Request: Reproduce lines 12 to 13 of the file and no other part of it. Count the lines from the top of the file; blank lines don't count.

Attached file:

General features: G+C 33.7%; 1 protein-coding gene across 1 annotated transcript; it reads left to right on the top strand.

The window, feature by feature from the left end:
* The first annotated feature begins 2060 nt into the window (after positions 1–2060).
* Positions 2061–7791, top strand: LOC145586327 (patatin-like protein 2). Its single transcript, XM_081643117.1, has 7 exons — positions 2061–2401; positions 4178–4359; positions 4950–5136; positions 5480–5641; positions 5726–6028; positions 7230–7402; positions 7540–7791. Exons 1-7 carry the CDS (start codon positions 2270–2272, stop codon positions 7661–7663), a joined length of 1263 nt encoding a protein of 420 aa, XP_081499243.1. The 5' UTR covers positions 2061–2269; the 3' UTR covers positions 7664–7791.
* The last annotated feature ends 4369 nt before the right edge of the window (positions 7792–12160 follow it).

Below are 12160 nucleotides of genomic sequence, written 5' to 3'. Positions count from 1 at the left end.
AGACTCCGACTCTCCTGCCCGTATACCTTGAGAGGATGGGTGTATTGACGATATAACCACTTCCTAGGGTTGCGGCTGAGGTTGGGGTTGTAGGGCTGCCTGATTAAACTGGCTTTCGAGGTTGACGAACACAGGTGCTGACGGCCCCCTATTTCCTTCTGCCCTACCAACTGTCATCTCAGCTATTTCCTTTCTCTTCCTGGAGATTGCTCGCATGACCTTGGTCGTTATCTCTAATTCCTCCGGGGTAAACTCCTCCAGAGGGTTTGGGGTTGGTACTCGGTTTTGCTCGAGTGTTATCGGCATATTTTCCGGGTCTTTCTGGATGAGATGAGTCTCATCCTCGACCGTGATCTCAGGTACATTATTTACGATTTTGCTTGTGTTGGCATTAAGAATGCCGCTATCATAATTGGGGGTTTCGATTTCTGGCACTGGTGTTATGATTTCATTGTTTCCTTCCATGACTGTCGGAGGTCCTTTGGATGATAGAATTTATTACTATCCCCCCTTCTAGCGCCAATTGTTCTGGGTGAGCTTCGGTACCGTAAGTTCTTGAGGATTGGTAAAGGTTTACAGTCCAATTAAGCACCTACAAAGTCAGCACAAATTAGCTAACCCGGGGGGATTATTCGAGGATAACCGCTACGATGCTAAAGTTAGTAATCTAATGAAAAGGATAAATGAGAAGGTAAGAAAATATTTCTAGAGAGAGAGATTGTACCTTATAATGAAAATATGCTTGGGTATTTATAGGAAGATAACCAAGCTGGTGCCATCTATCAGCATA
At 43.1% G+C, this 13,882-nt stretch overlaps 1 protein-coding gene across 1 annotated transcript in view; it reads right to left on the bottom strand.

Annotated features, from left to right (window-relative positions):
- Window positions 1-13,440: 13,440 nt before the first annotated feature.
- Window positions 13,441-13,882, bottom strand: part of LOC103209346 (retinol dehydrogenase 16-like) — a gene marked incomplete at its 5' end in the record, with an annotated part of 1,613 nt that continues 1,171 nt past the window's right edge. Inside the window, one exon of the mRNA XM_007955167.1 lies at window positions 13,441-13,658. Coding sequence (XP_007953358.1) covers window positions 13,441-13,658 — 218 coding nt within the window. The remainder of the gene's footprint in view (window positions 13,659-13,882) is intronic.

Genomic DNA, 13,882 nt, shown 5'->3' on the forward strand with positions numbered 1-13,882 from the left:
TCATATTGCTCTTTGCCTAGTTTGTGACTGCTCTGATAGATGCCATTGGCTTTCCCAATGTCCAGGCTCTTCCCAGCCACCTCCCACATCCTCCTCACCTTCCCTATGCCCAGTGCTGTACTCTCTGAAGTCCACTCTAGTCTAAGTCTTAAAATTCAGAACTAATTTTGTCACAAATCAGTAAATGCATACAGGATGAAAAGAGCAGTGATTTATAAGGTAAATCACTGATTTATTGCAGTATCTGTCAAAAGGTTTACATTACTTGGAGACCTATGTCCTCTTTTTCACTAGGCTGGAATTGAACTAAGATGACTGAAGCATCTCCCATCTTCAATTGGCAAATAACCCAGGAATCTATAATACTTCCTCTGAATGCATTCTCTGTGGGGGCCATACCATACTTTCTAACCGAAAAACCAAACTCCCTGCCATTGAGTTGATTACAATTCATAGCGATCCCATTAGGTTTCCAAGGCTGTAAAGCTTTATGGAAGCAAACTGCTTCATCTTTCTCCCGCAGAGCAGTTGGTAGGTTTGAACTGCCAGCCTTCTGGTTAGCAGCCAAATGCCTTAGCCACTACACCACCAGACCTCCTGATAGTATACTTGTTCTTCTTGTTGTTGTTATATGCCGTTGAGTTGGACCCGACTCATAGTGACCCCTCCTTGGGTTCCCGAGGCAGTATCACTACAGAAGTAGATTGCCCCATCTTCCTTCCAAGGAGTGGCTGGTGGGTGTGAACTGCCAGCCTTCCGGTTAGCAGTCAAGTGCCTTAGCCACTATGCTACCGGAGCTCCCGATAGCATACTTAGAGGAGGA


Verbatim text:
Genomic DNA, 13,882 nt, shown 5'->3' on the forward strand with positions numbered 1-13,882 from the left:
TCATATTGCTCTTTGCCTAGTTTGTGACTGCTCTGATAGATGCCATTGGCTTTCCCAATGTCCAGGCTCTTCCCAGCCACCTCCCACATCCTCCTCACCTTCCCTATGCCCAGTGCTGTACTCTCTGAAGTCCACTCTAGTCTAAGTCTTAAAATTCAGAACTAATTTTGTCACAAATCAGTAAATGCATACAGGATGAAAAGAGCAGTGATTTATAAGGTAAATCACTGATTTATTGCAGTATCTGTCAAAAGGTTTACATTACTTGGAGACCTATGTCCTCTTTTTCACTAGGCTGGAATTGAACTAAGATGACTGAAGCATCTCCCATCTTCAATTGGCAAATAACCCAGGAATCTATAATACTTCCTCTGAATGCATTCTCTGTGGGGGCCATACCATACTTTCTAACCGAAAAACCAAACTCCCTGCCATTGAGTTGATTACAATTCATAGCGATCCCATTAGGTTTCCAAGGCTGTAAAGCTTTATGGAAGCAAACTGCTTCATCTTTCTCCCGCAGAGCAGTTGGTAGGTTTGAACTGCCAGCCTTCTGGTTAGCAGCCAAATGCCTTAGCCACTACACCACCAGACCTCCTGATAGTATACTTGTTCTTCTTGTTGTTGTTATATGCCGTTGAGTTGGACCCGACTCATAGTGACCCCTCCTTGGGTTCCCGAGGCAGTATCACTACAGAAGTAGATTGCCCCATCTTCCTTCCAAGGAGTGGCTGGTGGGTGTGAACTGCCAGCCTTCCGGTTAGCAGTCAAGTGCCTTAGCCACTATGCTACCGGAGCTCCCGATAGCATACTTAGAGGAGGA